Calculating the Cost

It was mentioned earlier that starting a telemedicine practice is not that expensive but it doesn’t mean it’s cheap. The overall cost of starting up your telemedicine practice depends on the platform or the technology partner that you have chosen. Additional costs would come if you will need chairs, tables, and other equipment like headsets. You may also need additional services like professional translation services or I.T. support.

First, you have to assess if your practice or your organization is ready for telemedicine, especially when it comes to the cost. If you want to keep up with your competitors, you need to invest. It’s no longer just having a webcam to call your patients. You need to accommodate all of your patients even those who will require translation services.

Be Ready for the Challenges

You have to be realistic when you are considering telemedicine. You are going to face several barriers. Some of those challenges include:

  1. One of the challenges that you will be facing when you implement a telemedicine program is the lack of reimbursement models. In a worst-case scenario, you may end up creating your model.
  2. You may face licensing and regulatory challenges when you are still establishing your telemedicine practice. Again, this would depend on your home state. 
  3. Because you are handling the details of your patients, there will always be the question of privacy and security. You need to take this matter very seriously as you are responsible for your patient’s data.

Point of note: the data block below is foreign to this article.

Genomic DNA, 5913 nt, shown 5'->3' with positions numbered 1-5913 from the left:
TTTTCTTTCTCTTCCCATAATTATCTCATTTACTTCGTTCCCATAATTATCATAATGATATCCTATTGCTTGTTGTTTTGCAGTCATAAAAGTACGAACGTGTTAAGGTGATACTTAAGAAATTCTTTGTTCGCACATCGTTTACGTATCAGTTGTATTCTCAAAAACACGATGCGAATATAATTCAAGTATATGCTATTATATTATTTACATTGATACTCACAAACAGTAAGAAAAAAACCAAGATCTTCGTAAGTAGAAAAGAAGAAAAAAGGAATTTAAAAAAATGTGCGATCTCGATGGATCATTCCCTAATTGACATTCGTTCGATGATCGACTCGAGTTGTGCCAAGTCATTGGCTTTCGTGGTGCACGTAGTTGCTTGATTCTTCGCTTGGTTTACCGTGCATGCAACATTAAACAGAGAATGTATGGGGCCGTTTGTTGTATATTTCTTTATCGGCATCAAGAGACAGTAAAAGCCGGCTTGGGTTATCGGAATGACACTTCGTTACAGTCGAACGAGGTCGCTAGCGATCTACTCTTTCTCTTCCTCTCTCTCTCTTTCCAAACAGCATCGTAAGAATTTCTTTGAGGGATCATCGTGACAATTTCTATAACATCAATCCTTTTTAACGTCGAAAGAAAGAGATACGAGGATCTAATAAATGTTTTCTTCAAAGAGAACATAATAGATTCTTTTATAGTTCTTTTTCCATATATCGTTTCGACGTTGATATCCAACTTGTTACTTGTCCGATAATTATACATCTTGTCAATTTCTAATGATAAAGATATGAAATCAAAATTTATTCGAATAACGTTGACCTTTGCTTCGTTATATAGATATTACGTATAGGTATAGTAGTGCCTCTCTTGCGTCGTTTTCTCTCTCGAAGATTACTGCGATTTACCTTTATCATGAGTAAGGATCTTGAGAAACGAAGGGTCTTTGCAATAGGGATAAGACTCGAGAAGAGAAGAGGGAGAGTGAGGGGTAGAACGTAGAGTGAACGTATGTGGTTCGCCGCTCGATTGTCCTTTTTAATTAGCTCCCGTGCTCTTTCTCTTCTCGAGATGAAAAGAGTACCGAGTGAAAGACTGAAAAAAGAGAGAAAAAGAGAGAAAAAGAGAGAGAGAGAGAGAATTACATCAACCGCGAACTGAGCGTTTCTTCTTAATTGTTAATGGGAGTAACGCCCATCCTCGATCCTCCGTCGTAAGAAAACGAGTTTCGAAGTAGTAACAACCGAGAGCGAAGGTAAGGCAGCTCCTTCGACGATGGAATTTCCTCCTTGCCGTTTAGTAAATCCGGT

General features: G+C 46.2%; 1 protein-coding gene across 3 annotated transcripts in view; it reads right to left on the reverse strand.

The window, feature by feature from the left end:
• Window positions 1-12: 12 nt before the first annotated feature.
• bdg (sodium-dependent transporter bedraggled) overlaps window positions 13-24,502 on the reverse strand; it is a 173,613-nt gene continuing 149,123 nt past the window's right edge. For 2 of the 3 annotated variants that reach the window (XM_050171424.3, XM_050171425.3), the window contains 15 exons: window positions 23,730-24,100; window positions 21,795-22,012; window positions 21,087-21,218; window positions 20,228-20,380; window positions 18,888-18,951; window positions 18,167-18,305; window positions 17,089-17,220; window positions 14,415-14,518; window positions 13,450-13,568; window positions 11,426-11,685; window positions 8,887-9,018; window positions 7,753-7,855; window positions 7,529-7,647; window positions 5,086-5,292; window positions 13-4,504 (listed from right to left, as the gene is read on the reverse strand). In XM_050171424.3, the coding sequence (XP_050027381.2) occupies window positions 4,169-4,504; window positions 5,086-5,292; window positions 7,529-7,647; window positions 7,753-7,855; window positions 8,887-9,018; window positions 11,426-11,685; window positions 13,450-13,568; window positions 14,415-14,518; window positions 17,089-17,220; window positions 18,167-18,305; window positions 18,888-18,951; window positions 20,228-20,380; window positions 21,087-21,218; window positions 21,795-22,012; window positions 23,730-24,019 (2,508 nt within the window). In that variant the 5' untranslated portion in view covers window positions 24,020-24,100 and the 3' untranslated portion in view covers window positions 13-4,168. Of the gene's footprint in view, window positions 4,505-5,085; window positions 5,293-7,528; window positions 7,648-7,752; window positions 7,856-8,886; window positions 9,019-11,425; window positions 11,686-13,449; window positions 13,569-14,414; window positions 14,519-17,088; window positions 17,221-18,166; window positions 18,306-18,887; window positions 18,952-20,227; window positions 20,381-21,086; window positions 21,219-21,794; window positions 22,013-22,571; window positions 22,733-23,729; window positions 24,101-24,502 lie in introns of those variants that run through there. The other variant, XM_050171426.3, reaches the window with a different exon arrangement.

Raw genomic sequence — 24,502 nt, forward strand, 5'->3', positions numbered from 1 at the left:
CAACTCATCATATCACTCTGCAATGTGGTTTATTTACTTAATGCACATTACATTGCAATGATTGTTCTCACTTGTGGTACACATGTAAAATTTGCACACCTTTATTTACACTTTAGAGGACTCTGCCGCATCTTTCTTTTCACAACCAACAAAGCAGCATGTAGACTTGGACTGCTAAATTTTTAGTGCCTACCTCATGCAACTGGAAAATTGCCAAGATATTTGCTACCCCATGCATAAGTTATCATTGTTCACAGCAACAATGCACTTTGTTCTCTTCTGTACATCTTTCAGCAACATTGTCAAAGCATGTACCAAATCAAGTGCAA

4. As mentioned earlier, there is no solid data yet to back up the claims that it can lead to savings and higher profits. Using telemedicine is more for the convenience of patients and providers but is that enough for you to implement a costly project?
  5. Patient resistance to telemedicine can be a major factor as to why your telemedicine practice can be held back. Although it has gained wide acceptance recently, some people are still hesitant about getting their medical help through a virtual meeting.

These are just some of the hurdles that you need to consider when you are planning your telemedicine practice. 

Once you have gone through all of the factors that you need to consider and decided on how you will overcome the obstacles, you can decide on the next moves to take. 

So, is it worth it to invest in telemedicine?

The short answer is yes. It is worth your money to invest in telemedicine. It can be used for answering simple questions like what are proven peptides and more complex health matters. Is it going to be profitable? That’s a bit more complicated as the verdict is still not definite. Reliable data for its profitability is still unavailable. Keep in mind that it will come with added costs if you want additional help like I.T. support and translation services if you want to expand your reach.

But one thing is clear: it will be more common in the future. By investing in it now, you are putting yourself ahead of other practitioners.